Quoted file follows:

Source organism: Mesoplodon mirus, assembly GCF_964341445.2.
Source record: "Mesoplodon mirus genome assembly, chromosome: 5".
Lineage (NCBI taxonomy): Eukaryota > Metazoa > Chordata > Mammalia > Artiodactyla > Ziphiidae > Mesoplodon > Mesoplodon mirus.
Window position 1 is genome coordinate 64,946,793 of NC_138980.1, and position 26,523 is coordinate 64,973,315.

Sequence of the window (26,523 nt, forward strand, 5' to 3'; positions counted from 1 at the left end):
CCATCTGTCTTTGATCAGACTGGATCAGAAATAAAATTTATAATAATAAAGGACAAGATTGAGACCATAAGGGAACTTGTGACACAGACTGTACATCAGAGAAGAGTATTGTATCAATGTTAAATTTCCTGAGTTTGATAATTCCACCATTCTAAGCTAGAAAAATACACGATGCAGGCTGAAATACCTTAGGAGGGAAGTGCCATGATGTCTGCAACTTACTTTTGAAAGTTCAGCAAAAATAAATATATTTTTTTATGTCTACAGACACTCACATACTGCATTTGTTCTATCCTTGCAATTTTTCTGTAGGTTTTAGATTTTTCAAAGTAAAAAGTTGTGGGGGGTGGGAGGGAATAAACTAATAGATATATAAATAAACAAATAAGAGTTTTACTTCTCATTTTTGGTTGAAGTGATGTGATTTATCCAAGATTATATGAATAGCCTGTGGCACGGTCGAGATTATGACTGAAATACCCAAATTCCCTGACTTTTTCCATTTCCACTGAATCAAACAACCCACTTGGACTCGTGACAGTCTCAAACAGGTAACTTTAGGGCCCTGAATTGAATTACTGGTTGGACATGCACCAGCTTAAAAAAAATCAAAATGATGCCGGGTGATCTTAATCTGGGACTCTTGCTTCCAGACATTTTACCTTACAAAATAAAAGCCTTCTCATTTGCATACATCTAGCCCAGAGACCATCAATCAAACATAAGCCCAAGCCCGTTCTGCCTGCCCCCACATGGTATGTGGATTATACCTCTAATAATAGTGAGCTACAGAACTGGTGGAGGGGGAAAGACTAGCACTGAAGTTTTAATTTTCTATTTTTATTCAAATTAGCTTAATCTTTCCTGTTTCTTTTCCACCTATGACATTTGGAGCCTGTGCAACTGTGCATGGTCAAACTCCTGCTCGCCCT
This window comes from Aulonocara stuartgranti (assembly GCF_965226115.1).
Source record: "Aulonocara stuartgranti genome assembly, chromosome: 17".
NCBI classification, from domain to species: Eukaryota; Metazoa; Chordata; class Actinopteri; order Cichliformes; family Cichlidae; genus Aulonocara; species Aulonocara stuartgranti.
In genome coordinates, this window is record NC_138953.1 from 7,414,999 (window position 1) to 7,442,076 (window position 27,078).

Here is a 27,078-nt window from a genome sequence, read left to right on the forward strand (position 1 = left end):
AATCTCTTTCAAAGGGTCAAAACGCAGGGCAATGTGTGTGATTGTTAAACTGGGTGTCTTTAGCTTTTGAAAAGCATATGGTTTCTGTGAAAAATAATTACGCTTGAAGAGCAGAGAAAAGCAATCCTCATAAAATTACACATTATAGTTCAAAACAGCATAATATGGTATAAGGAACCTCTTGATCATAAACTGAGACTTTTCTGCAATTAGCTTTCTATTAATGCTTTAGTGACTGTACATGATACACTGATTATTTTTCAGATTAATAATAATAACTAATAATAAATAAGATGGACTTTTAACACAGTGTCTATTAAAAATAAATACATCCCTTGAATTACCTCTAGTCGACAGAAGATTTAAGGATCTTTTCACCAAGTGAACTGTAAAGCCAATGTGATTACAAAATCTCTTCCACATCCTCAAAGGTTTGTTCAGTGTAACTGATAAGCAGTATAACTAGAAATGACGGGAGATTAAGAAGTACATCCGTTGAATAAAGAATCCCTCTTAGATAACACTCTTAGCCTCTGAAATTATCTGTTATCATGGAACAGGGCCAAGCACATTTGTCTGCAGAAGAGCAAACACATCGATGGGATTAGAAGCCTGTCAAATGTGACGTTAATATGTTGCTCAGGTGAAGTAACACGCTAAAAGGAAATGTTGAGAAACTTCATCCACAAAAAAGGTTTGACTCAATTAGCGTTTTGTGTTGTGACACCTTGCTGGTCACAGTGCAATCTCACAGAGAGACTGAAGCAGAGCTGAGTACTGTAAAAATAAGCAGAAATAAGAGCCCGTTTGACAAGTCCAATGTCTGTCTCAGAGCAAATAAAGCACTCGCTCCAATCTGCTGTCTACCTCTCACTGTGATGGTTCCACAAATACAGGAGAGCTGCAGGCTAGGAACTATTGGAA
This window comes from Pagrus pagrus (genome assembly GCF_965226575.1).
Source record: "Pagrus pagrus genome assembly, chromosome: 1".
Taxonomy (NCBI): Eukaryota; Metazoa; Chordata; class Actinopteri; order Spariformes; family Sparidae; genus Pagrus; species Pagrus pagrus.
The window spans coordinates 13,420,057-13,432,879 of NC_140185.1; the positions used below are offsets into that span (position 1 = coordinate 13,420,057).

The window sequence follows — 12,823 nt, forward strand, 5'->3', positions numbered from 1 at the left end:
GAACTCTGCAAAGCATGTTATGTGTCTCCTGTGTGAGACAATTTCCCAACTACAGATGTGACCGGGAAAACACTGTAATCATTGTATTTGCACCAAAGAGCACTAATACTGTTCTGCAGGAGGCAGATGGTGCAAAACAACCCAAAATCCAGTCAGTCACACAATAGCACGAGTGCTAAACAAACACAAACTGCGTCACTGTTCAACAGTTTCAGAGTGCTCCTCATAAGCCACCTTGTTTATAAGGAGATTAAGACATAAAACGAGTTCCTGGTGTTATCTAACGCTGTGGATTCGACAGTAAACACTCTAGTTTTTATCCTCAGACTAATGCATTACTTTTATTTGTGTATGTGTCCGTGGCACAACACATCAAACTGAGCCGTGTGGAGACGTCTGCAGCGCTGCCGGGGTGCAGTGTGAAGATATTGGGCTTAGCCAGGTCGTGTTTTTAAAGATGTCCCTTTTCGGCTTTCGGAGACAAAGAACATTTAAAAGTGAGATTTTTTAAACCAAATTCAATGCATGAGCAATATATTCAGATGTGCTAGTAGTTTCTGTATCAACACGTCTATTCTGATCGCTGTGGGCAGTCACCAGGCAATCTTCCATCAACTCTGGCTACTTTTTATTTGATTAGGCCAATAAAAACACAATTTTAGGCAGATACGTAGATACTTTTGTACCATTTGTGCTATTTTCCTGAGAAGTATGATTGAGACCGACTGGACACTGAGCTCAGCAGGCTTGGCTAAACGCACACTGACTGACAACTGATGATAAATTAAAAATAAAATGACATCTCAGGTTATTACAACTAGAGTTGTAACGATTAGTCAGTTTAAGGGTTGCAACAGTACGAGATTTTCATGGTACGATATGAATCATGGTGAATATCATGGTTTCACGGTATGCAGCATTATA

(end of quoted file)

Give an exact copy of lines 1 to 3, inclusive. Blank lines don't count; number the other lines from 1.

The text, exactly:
Source organism: Mesoplodon mirus, assembly GCF_964341445.2.
Source record: "Mesoplodon mirus genome assembly, chromosome: 5".
Lineage (NCBI taxonomy): Eukaryota > Metazoa > Chordata > Mammalia > Artiodactyla > Ziphiidae > Mesoplodon > Mesoplodon mirus.